Overture to a Holiday in Europe


Morten J. Olsen
Bass Drum!
NORWAY +3DB +3DB017 (2013)

Vera Kappeler
O Hett I Flügel

Trio Vopá

And so we began our trip, freezing Englishers, right up north, at Grieghallen Studio in Bergen, Norway, where 1982, Nils Økland, Sigbjørn Apeland and Øyvind Skarbø, record their fourth album, A/B.

I have been nuts about Økland’s work with the Hardanger Fiddle for years, picking up his gorgeous solo records on Rune Grammofon. If this weren’t enough, the last 1982 LP saw collaboration with pedal steel player BJ Cole. Here, the trio incorporate wind players from the fertile Norwegian jazz scene, including a member of Jaga Jazzist.

As the title A/B suggests, the album is split conceptually into a classic A and B side, with a long piece, ‘18:06’, filling the A side. All the track titles are the lengths of the pieces.

This long, opening cut meanders fluid lines like a Helgeroa Spring thaw. For nearly ten minutes we’re lost in wonderful, barely-formed, emerging nature, before structures start to appear. Varèsean structures, as life begins to twitch and leap under the glacial beauty. The wind sextet begins to drift across. I hear Copland’s Clarinet Concerto, the Dane Carl Nielsen, and the flute and horn experimentation of Roland Kirk’s Atlantic years.

Again, this evaporates like morning fog, revealing Økland and a single drum beat. The call and response of a species that survived the Cretaceous period, frozen, emerging to challenge the territory of some terrified indigenous furry mammal.

The second side opens, presenting folk structures, with Økland’s fiddle up front, as the piano plays an almost techno set of stabs. We’re clearly back in human habitation. A band experiments while tuning up, and this gives way to a respectful, tender lament, with brush drumming.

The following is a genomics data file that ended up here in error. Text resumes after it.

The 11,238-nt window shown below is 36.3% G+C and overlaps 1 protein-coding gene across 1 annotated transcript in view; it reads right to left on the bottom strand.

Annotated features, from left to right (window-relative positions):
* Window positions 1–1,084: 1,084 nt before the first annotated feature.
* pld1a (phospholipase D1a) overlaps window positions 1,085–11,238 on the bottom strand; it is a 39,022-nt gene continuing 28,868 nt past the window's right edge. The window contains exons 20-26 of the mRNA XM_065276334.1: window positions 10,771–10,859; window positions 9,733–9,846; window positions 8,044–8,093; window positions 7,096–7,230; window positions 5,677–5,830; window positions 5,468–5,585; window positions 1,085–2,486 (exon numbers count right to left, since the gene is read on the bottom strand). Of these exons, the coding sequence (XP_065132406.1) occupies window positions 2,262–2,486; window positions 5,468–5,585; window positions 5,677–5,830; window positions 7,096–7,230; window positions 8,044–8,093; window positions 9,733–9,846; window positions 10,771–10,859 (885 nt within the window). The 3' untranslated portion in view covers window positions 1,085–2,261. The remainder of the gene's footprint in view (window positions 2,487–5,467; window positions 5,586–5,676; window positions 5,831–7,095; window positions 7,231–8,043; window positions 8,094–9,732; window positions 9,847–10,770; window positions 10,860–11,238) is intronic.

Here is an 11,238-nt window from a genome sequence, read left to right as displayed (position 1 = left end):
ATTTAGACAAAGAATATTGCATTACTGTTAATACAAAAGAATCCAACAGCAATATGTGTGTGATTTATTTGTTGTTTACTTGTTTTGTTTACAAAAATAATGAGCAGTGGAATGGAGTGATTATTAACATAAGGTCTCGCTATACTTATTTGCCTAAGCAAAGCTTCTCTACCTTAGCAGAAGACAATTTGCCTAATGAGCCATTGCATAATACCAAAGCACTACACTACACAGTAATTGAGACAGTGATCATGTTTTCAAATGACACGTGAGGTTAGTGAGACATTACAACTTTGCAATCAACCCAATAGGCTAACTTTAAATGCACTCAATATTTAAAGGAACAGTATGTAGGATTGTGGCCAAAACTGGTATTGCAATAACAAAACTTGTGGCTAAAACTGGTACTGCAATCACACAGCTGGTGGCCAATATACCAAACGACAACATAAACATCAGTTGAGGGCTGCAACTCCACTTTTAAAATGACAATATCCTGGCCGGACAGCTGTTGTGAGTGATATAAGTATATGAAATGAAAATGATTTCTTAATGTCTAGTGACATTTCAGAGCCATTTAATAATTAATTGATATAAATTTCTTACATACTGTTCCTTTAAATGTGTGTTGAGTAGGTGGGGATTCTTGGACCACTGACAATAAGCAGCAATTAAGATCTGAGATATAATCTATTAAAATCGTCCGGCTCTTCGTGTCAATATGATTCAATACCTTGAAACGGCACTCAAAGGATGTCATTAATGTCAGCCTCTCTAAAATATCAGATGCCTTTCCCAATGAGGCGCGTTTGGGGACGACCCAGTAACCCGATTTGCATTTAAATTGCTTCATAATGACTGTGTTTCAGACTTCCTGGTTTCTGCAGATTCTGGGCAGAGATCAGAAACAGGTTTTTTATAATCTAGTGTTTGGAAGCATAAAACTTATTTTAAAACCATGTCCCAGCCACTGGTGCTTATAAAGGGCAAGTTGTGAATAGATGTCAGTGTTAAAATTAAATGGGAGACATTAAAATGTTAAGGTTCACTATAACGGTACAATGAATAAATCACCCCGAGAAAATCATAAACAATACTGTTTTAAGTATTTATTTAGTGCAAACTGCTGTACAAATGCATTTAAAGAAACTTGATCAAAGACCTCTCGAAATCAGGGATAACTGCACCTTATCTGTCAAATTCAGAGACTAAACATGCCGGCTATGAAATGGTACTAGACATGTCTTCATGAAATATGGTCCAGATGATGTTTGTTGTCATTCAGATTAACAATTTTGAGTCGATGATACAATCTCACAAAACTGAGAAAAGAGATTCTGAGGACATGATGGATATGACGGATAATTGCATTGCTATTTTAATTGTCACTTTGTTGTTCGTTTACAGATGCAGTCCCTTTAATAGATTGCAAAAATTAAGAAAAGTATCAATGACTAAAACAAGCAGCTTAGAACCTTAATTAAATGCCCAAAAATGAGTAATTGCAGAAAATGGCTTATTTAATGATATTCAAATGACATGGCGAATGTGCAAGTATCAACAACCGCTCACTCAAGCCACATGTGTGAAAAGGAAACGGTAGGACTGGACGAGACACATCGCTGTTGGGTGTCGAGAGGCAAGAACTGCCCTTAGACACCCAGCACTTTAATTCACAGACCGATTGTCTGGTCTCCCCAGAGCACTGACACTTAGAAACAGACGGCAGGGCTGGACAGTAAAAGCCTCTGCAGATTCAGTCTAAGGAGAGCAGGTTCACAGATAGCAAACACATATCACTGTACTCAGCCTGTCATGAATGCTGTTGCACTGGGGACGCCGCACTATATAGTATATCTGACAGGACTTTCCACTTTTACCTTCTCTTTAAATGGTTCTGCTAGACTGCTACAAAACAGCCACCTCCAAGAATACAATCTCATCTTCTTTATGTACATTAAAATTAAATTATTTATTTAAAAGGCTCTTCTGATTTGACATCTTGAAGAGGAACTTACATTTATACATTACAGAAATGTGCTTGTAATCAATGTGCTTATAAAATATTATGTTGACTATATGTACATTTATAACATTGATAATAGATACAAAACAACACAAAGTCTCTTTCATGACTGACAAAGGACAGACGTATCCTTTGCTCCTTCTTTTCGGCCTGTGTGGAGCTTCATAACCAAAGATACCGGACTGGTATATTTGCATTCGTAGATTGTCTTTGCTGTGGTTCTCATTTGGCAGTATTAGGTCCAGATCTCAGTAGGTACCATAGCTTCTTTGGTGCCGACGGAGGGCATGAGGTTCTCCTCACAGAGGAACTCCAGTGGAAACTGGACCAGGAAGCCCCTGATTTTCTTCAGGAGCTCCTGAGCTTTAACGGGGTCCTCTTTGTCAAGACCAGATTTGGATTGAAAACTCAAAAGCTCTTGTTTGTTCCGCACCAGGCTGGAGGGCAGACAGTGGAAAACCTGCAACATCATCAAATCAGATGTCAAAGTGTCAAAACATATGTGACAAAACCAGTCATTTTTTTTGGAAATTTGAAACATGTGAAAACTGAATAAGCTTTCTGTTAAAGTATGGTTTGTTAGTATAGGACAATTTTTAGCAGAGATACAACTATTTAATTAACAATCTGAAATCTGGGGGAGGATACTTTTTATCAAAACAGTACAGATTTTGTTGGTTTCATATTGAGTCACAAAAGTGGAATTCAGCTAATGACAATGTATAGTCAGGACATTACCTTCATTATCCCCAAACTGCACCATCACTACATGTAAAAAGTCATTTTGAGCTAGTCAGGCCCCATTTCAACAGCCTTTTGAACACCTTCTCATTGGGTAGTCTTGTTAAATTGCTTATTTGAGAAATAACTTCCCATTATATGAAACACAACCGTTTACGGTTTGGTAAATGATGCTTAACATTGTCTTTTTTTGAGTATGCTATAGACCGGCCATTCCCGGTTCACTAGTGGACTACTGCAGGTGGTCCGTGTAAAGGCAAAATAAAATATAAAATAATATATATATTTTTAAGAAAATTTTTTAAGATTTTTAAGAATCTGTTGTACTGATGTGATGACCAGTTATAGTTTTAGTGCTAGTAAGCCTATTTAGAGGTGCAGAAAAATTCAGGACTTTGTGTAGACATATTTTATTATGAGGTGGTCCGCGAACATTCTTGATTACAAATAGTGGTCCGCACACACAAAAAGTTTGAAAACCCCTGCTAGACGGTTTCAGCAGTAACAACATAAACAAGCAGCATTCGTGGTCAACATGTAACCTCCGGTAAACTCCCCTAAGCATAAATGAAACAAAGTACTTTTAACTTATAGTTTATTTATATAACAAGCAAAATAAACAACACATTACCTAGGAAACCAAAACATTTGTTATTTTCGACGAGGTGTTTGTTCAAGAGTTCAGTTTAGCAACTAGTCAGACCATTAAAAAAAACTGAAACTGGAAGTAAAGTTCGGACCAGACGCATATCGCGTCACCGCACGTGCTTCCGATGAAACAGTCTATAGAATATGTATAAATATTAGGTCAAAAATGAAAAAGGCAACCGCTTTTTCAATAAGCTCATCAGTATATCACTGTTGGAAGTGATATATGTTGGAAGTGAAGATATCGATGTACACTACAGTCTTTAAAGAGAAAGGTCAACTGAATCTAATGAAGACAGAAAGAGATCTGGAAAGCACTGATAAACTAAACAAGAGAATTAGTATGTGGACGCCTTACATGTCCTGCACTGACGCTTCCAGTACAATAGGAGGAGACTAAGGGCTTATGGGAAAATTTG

From here, we finish our Aquavit, and inadvisedly get into a car with Norwegian Morten J. Olsen, to travel to his adopted home in Berlin, and hear him experiment with his treasured 32″ rotating bass drum. Olsen was in the Lightning Bolt-esque MoHa, with guitarist Anders Hana, which then morphed into the absolutely incredible Ultralyd, with reed player Frode Gjerstad. If you haven’t heard the Ultralyd album Conditions For A Piece of Music, on Rune Grammofon, make sure you have by the end of the week.

This record, however, is pure percussive formalism. Craft. Olsen manages to transform his limited kit into an entire musical landscape, with an ecosystem and appropriate titles such as ‘Ideologically Justified Rubble’. As we leave, Olsen thanks the cosmos for girls who shop at Victoria’s Secret. It is good to see that the Muse is not lost on younger artists, these are tone poems of rhythm after all.

As I point this out, I suddenly realise that the missing gods here are Noxagt, only then can the pantheon be complete. I would like to see the 1982 trio collaborate with them, and Ultralyd, in a sprawling, mutant, Sun Ra-esque supergroup. Holiday fantasies, all.

And so Olsen snaps us out of our reverie, as the last track ends, and sends us out into the street with a cheery wave, to check out Vera Kappeler, whose O Hett I Flügel album straddles indeterminacy and improvisation, composition and counter-strategy. Jazz and Weimar blues sail up through the floorboards, skewed.

We are travel-weary, but we still manage to wander further into Kreuzberg to pick up on Trio Vopá, comprising trumpeter Roland Spieth, guitarist Cornelius Veit and bassist Axel Haller. They open ‘Chartreuse’ with a drone-tone seance called ‘Whirr’, and the subsequent cuts are all spits and stabs of texture, improvisation and experiment. More ideologically justifiable rubble.

Outside, in West Yorkshire, the snow continues to fall hard and heavy, making travel impossible.